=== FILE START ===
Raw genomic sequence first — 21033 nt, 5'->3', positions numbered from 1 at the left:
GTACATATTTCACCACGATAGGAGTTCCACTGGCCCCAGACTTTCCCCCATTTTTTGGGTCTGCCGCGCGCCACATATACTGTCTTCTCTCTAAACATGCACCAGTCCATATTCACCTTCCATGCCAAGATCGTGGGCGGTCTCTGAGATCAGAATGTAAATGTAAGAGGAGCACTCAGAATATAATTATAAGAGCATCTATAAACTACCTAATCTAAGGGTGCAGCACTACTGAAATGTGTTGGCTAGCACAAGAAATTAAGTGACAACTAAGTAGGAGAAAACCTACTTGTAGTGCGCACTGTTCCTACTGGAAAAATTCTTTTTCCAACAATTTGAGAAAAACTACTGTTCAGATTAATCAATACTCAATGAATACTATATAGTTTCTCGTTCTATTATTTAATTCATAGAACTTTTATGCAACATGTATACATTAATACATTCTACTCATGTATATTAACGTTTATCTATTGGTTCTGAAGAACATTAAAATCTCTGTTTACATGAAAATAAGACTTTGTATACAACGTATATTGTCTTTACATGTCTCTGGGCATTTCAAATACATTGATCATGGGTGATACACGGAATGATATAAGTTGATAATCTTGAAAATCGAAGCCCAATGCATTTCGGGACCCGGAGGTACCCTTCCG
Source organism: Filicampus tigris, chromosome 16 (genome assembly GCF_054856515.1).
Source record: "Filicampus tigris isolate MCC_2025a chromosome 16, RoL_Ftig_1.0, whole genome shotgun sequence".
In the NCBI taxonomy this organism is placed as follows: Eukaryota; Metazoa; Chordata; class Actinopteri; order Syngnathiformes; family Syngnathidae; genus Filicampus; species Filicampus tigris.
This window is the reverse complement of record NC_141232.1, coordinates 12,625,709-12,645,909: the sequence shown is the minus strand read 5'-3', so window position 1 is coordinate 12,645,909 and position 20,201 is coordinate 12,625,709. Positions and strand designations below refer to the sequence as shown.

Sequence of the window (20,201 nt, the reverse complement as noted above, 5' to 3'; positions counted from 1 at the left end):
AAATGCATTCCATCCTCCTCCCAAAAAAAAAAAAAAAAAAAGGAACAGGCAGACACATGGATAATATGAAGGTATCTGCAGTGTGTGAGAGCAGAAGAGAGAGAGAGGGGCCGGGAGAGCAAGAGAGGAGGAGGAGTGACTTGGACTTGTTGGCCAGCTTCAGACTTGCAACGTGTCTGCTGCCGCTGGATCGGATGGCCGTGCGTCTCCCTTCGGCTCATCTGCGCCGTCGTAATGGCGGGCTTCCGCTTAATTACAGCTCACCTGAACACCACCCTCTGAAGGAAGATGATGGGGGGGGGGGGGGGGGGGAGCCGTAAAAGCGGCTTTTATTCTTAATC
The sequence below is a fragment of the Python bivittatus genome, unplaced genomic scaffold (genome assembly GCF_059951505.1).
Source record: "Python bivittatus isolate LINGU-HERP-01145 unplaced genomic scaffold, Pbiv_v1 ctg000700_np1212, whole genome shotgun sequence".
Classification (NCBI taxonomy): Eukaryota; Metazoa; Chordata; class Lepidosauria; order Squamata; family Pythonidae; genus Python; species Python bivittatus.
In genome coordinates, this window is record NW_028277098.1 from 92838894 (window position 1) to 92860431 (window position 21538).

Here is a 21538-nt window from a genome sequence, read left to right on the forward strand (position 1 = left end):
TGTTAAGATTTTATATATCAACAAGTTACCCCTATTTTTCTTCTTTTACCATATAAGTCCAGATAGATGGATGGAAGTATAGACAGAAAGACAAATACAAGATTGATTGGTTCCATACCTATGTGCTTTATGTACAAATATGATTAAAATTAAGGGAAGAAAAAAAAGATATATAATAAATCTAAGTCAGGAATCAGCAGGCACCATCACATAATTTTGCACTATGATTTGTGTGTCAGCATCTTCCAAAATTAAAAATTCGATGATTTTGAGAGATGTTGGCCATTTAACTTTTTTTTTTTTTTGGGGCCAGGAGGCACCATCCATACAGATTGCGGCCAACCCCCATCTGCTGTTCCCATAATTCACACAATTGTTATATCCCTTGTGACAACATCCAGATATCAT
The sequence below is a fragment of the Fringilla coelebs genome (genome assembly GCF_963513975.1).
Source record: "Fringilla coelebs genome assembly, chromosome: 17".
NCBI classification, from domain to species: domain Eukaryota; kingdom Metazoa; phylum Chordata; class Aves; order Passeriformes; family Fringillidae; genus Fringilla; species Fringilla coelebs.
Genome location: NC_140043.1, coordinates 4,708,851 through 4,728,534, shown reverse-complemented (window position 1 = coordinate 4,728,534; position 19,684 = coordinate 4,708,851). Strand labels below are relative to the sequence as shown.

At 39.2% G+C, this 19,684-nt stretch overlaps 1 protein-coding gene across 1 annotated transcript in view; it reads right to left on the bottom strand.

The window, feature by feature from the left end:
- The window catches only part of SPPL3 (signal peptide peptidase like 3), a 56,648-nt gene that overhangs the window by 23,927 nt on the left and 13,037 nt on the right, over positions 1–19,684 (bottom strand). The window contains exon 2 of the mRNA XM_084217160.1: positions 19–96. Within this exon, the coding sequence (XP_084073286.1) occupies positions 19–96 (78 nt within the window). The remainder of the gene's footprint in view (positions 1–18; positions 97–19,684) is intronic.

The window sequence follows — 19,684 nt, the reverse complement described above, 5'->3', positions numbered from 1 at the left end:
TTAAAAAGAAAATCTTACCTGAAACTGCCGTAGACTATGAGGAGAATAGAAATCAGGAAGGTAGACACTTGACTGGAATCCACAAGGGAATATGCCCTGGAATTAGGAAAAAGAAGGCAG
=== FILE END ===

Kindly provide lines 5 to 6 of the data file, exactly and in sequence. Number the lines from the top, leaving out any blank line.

In the NCBI taxonomy this organism is placed as follows: Eukaryota; Metazoa; Chordata; class Actinopteri; order Syngnathiformes; family Syngnathidae; genus Filicampus; species Filicampus tigris.
This window is the reverse complement of record NC_141232.1, coordinates 12,625,709-12,645,909: the sequence shown is the minus strand read 5'-3', so window position 1 is coordinate 12,645,909 and position 20,201 is coordinate 12,625,709. Positions and strand designations below refer to the sequence as shown.